A mission from the fire service and civil defence arrived in Greece Wednesday morning to help bring under control fires that have reached residential areas outside Athens.
Fire service spokesman Andreas Kettis tweeted that two fire trucks with 20 firefighters as well as a 20-member team of the civil defence with their own equipment were flying to Greece.
They arrived shortly before midday and, after a briefing, they were sent to assist the Hellenic fire service’s operations on the ground. The European Commission later thanked Cyprus for also sending two firefighting planes to support Greece, on top of a firefighting team to support operations on the ground.
Saying that Cyprus was standing by the Greek people, President Nicos Anastasiades tweeted early on Wednesday that “we responded immediately to the call of the Greek Government to offer assistance in the catastrophic fires”.
The team travelled in an American four-engine turboprop military transport aircraft, Lockheed C-130 Hercules, from Larnaca’s international airport.
According to Kettis, the Cypriot mission will assist in the efforts on foot together with crews of the Hellenic fire service. He said that the Cypriot mission, after being briefed at the service’s coordination control centre, was initially sent to the areas where the Varympompi and Thrakomakedones fires were raging. The Cypriot crew was later asked to join the operations in ‘rema tis Helidonous’ area in Kifissia where the fire had broken out again.
Greek authorities have evacuated homes as a wildfire raged uncontrolled north of Athens on Tuesday, Reuters reported. Greece saw some 81 forest fires in 24 hours as it grappled with its worst heatwave in decades, according to Deputy Civil Protection Minister Nikos Hardalias statements to reporters.
More than 500 firefighters battled the blaze on the lower slopes of Mount Parnitha, assisted by nine helicopters, seven aircraft and 305 police in a densely vegetated area in the suburbs of Varympopi and Adames.
No severe injuries or deaths have been reported so far, but several people suffered breathing problems after inhaling smoke.
“We are in a phase of absolute climatic deregulation”, Hardalias said, a day after Prime Minister Kyriakos Mitsotakis said Greece is currently in the midst of its “worst heatwave” in more than 30 years.
The extreme weather has also fuelled wildfires in Turkey and blazes in Italy, and Albania.
“In July we had 1,584 fires against 953 in 2019,” Hardalias said on Star TV, estimating that “we are no longer talking about climate change but about a climate threat”.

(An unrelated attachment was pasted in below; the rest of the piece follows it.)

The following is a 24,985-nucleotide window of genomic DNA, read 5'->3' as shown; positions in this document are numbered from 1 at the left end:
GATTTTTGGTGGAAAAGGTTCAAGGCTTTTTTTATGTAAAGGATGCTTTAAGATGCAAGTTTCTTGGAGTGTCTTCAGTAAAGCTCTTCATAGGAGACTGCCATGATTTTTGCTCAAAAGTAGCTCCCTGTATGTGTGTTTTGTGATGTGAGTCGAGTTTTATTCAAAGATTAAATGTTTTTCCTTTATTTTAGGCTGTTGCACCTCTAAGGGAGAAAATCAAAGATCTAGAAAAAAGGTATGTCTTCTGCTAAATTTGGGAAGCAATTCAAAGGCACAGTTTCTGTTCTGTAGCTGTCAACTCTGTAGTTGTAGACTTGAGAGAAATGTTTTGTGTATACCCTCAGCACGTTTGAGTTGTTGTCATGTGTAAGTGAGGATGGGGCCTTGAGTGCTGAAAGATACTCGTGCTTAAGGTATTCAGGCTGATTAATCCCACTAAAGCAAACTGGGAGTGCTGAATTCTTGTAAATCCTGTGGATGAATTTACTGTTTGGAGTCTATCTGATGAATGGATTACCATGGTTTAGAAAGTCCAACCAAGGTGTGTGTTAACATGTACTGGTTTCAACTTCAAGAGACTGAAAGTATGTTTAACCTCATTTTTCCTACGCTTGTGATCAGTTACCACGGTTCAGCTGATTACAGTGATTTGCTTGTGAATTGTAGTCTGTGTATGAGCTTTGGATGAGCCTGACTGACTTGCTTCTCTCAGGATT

Hardalias added that “in the last 48 hours, we have had 116 fires” in Greece.
As forest fires continue affecting various regions in the Mediterranean and the Western Balkans, the European Commission said it was “swiftly mobilising support to assist countries in limiting the spread of the fires and protect lives and livelihoods.”
Commissioner for Crisis Management Janez Lenarcic thanked Cyprus, Czechia, France, Slovenia and the Netherlands for helping other member states to fight devastating fires. The Commission said that two Canadair firefighting airplanes from France were sent to affected areas in Italy while two firefighting planes from Cyprus were supporting Greece, on top of a firefighting team to support operations on the ground. Two helicopters to support operations in Albania were to be dispatched from Czechia and the Netherlands. Slovenia is sending a team of 45 firefighters to North Macedonia. “We are working around the clock to send help as fires rage across Europe,” the Commissioner said.
All help is mobilised through the EU Civil Protection Mechanism, with co-funding by the Commission of at least 75 per cent of transport costs.
“I thank Cyprus, Czechia, France, Slovenia and the Netherlands for swiftly deploying firefighting airplanes, helicopters and a team of firefighters to support countries heavily affected by forest fires,” Lenarcic said. He added that, as several Mediterranean countries are facing fires, EUCivil Protection “makes sure that our firefighting tools in place are used at maximum capacity. This is an excellent example of EU solidarity in times of need.”
The Commission also said that these deployments come in addition to EU-coordinated firefighting operations that are currently ongoing in Turkey, as well as in Sardinia, Italy at the end of July. Satellite maps from the EU’s Copernicus Emergency Management satellite are providing further support to the emergency services to coordinate the operations, it added.